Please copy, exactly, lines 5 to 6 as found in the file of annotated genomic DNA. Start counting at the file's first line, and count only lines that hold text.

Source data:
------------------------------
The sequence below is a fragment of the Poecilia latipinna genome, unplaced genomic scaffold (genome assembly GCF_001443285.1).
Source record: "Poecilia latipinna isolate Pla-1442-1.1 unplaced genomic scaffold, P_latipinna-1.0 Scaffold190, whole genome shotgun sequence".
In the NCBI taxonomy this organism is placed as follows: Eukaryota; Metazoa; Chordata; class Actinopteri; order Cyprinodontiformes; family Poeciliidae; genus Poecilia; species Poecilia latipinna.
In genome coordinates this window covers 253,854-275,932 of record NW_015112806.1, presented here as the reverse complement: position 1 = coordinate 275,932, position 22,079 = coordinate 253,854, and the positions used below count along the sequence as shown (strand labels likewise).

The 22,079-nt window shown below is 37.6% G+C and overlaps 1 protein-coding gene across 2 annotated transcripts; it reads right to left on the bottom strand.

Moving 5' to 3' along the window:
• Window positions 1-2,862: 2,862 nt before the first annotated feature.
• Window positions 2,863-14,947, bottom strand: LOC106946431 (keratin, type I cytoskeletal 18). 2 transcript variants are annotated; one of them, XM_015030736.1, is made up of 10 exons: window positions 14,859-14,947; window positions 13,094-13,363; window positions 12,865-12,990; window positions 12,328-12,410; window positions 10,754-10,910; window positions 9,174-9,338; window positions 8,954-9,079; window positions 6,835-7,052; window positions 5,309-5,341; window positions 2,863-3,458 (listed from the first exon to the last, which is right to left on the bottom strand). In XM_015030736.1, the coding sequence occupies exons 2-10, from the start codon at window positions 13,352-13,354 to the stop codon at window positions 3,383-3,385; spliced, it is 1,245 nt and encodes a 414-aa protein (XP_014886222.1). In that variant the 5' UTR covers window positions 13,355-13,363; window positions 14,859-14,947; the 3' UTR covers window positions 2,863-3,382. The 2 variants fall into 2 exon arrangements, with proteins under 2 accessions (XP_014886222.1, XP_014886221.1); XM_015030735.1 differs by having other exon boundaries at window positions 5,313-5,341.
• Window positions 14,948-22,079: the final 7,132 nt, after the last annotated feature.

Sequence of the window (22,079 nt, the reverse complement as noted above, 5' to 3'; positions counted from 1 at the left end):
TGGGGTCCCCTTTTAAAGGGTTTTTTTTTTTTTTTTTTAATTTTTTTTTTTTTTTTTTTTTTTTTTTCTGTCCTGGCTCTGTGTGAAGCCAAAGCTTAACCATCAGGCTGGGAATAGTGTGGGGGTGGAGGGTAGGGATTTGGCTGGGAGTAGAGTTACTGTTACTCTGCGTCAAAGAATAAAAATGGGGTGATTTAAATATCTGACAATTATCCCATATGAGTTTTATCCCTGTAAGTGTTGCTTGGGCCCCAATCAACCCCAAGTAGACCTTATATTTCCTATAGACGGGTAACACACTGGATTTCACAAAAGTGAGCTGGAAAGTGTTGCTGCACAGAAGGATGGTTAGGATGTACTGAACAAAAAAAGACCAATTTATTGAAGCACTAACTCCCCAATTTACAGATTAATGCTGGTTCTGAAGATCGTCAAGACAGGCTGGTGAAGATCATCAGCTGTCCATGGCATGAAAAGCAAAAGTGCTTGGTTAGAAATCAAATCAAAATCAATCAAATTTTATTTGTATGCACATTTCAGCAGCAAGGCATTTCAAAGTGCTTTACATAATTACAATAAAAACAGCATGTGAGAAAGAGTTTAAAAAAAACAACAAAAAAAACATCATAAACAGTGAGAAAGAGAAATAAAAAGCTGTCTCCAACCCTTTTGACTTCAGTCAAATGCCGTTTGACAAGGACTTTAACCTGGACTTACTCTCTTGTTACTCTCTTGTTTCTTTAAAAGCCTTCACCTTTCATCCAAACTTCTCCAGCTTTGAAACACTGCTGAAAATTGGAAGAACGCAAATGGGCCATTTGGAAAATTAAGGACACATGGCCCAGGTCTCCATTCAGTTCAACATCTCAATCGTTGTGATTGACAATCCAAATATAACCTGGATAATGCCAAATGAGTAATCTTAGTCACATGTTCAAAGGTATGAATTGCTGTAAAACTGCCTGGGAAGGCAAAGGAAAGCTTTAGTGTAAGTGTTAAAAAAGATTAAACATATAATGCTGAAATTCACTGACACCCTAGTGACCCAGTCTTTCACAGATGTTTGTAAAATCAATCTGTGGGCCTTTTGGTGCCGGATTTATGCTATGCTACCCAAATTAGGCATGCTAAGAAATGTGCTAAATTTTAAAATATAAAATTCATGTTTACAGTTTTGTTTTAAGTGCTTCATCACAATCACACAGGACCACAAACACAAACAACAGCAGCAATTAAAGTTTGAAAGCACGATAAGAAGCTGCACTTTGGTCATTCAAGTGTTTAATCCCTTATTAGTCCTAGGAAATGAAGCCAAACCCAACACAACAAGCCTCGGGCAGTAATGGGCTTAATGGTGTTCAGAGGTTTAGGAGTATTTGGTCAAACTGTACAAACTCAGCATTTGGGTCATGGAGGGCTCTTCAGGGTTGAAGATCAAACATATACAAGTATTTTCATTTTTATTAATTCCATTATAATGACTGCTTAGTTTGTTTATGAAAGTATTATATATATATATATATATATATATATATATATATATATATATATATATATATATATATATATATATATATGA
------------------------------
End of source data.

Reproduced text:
The 22,079-nt window shown below is 37.6% G+C and overlaps 1 protein-coding gene across 2 annotated transcripts; it reads right to left on the bottom strand.

Moving 5' to 3' along the window: